Cinema Diplomacy is Alive and Well…For the Time Being
The film industry like the Ottoman Empire of yore seems to be in perpetual crisis. Trade organizations – the most notable being the U.S. film industry’s MPAA – regularly deliver dire warnings about the damage wrought by DVD piracy and competition from the improvements in home viewing technology. Then there are the doomsayers who note that video gaming has long since overtaken motion pictures as a revenue generator. Yet if nation states and other practitioners of public diplomacy are anything to go by, then cinema is still seen as a central vehicle for international communication. This past month has seen a number of stories confirming the supremacy of celluloid from Ban Ki-moon’s mission to Hollywood to promote better coverage of UN issues, to the continued initiative by the Australian government to promote the country through film; from the tussle over the extent to which Arab-Israeli director Scandar Copti represents Israel, or the remarkable ability of Bollywood to bridge the divide between India and Pakistan as evidenced in the recent success of My Name is Khan. In the midst of it all the Academy Awards provided their annual showcase for the medium that still captures the collective imagination as no other.
My Name is Khan, Creative Commons, © Flickr 2009
The interest of public diplomats in cinema is no surprise. Cinema diplomacy has a long history and America has led the way. In the First, Second and Cold Wars, the U.S. government worked closely with producers to get the message it needed to world audiences and turn a profit in the process. Contemporary advocates of better U.S. public diplomacy are quick to point to the enduring power of film and the need for Hollywood to maximize its ‘soft power’ potential for the greater good of the country (usually by dropping violence and crime as themes). Reading between the lines of this month’s PDiN articles, it seems that talk of changing or amplifying America’s voice may actually be missing the point. The best public diplomacy flows from listening and films offer an important mechanism to enable Americans and others to see this world through someone else’s eyes. Americans interested in listening would do well to watch My Name is Khan. The film is an amazing example of the world thinking aloud about the experience of America. It includes scenes that should alarm Americans – an Indian boy beaten to death in a U.S. high school, the devastation wrought by a hurricane in the deep South and the autistic Muslim protagonist tortured in U.S. custody – but it also reflects the hope embodied by America with the immigrants coming to the U.S. in the first place and a final reconciliation between the protagonist – Khan – and the country in the person of its enlightened new president Barack Obama. For better or worse, America is a character in the world’s dreams and hence has both a lot to live down and to live up to.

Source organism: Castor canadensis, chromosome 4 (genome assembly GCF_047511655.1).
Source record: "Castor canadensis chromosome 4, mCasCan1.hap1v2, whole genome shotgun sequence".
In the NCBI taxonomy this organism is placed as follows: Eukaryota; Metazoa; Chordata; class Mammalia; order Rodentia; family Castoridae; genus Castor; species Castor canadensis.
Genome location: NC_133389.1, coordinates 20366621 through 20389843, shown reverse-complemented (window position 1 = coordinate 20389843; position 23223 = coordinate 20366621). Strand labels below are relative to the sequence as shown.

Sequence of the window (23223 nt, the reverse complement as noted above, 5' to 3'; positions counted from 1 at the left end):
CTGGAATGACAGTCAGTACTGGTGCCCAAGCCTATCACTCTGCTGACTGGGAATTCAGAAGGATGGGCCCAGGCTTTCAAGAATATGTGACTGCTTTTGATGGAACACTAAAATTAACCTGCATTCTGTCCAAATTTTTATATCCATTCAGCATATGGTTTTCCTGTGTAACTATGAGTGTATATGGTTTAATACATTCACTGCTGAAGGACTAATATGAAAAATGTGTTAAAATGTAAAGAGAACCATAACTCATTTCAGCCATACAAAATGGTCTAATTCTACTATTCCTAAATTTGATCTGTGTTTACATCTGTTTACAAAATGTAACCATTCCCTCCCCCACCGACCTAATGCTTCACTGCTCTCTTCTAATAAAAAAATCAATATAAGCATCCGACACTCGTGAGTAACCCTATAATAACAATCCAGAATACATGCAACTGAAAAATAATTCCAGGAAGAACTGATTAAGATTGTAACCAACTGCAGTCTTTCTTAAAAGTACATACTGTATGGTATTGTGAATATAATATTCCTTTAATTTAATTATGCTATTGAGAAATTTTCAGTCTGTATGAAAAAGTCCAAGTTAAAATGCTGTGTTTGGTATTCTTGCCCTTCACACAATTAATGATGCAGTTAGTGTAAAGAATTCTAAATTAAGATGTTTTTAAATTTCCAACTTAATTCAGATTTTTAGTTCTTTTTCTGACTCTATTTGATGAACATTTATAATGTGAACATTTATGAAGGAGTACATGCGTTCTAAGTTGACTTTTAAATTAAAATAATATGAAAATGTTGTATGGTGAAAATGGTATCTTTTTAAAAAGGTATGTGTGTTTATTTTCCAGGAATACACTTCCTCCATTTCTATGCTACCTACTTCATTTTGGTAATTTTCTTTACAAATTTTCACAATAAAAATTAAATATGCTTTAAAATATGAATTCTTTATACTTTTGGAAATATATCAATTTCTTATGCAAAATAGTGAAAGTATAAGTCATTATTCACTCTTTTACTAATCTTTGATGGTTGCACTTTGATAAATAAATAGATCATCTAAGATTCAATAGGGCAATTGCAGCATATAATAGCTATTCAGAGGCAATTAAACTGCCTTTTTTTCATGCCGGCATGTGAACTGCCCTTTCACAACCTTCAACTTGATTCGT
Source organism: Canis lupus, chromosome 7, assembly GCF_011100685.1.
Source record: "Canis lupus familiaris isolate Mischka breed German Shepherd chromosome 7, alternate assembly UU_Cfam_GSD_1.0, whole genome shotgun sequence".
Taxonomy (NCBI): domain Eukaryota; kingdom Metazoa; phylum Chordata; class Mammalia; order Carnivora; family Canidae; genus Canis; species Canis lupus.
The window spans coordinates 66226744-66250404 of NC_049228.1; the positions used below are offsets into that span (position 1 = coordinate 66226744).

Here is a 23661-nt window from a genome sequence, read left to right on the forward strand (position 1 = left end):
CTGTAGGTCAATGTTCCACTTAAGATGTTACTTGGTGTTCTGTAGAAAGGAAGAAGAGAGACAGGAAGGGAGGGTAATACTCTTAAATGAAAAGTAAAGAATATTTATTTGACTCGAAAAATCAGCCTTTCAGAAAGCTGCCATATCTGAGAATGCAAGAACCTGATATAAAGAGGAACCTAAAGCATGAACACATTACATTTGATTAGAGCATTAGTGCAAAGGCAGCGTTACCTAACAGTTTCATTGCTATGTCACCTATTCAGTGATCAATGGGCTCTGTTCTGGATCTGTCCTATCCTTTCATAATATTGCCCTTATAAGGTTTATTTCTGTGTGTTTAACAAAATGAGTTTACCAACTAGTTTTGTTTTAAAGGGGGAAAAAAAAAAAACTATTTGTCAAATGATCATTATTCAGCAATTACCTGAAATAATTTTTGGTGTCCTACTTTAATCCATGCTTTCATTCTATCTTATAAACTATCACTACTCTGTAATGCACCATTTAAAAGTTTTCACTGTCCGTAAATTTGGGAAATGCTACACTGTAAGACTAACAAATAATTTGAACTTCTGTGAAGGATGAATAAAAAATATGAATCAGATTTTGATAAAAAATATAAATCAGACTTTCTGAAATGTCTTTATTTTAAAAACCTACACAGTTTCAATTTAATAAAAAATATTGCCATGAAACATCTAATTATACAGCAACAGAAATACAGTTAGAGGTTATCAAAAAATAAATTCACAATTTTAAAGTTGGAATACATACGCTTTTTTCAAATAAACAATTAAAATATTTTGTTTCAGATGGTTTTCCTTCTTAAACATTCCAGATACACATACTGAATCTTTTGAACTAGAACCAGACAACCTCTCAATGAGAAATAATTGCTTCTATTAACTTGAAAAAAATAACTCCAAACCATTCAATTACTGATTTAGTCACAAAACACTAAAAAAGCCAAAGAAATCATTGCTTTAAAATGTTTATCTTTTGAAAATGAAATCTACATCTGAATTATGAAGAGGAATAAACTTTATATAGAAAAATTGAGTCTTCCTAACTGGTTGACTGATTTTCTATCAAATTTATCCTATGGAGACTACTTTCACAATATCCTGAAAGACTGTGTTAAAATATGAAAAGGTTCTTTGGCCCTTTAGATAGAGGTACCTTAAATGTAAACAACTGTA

Then there is the matter of Avatar. Although it was snubbed by the Academy, Avatar is a colossus which now bestrides the world. Its 3D format has given the movie industry a product which for the time being cannot be matched on TV, and one for which the cinema owner may charge extra. As The Jazz Singer dragged the film industry of 1927 into the sound era, so Avatar has begun a stampede into 3D. It offers a powerful example to public diplomats also. The full force of Avatar’s overwhelming visual experience is harnessed to an intensely political story: a plea for indigenous rights; an indictment of big business, military contractors and the logic of ‘shock and awe’ and some pleas for diplomacy and cultural understanding that were music to the ears of public diplomacy scholars. In some ways the film depicts a cultural exchange experience – Fulbright in space. The environmental message comes through most strongly. Could Avatar do for the transnational environmental movement what Uncle Tom’s Cabin did for anti-slavery? The director James Cameron certainly hopes so. But what does Avatar say about America? Does the film speak for a national culture? Perhaps, but not the culture the world assumes. Cameron has been called many things these past months. Perfectionist – genius – obsessive – visionary. One word missing from most discussions is: Canadian. Cameron was born in Ontario and moved to California as a teenager, but his sensibilities – anti-militarism, mistrust of technology (on-screen at least), reverence for native cultures and even his foregrounding of strong female characters – reflect the world above the 49th parallel. Is his story an example of the ability of America to assimilate all-comers? Certainly. Does his enduring Canadian-ness present further evidence of Hollywood as an essentially transnational epicenter of storytelling in which the United States is sometimes merely the geographical space in which global ideas and talents converge? I think so. Whatever the case, the world is watching.
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